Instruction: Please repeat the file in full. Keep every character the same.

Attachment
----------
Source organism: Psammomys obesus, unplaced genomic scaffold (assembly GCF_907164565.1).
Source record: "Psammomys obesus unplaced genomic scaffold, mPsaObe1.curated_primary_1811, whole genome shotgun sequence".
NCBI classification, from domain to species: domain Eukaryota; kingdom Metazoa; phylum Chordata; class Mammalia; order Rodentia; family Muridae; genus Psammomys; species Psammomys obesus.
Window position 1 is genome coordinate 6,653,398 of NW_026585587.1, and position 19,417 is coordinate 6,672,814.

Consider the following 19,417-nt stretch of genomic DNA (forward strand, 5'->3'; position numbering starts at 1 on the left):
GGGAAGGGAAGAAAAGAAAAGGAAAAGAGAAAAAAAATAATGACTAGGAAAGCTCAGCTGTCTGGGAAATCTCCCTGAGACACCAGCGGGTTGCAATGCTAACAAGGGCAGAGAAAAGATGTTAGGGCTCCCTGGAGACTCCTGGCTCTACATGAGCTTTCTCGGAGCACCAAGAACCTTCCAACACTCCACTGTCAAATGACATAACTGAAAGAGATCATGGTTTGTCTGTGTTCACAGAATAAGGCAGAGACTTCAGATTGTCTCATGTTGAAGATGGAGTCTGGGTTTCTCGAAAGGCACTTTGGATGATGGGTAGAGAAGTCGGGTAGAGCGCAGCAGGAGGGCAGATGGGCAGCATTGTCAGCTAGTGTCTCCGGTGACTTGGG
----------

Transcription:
Source organism: Psammomys obesus, unplaced genomic scaffold (assembly GCF_907164565.1).
Source record: "Psammomys obesus unplaced genomic scaffold, mPsaObe1.curated_primary_1811, whole genome shotgun sequence".
NCBI classification, from domain to species: domain Eukaryota; kingdom Metazoa; phylum Chordata; class Mammalia; order Rodentia; family Muridae; genus Psammomys; species Psammomys obesus.
Window position 1 is genome coordinate 6,653,398 of NW_026585587.1, and position 19,417 is coordinate 6,672,814.

Consider the following 19,417-nt stretch of genomic DNA (forward strand, 5'->3'; position numbering starts at 1 on the left):
GGGAAGGGAAGAAAAGAAAAGGAAAAGAGAAAAAAAATAATGACTAGGAAAGCTCAGCTGTCTGGGAAATCTCCCTGAGACACCAGCGGGTTGCAATGCTAACAAGGGCAGAGAAAAGATGTTAGGGCTCCCTGGAGACTCCTGGCTCTACATGAGCTTTCTCGGAGCACCAAGAACCTTCCAACACTCCACTGTCAAATGACATAACTGAAAGAGATCATGGTTTGTCTGTGTTCACAGAATAAGGCAGAGACTTCAGATTGTCTCATGTTGAAGATGGAGTCTGGGTTTCTCGAAAGGCACTTTGGATGATGGGTAGAGAAGTCGGGTAGAGCGCAGCAGGAGGGCAGATGGGCAGCATTGTCAGCTAGTGTCTCCGGTGACTTGGG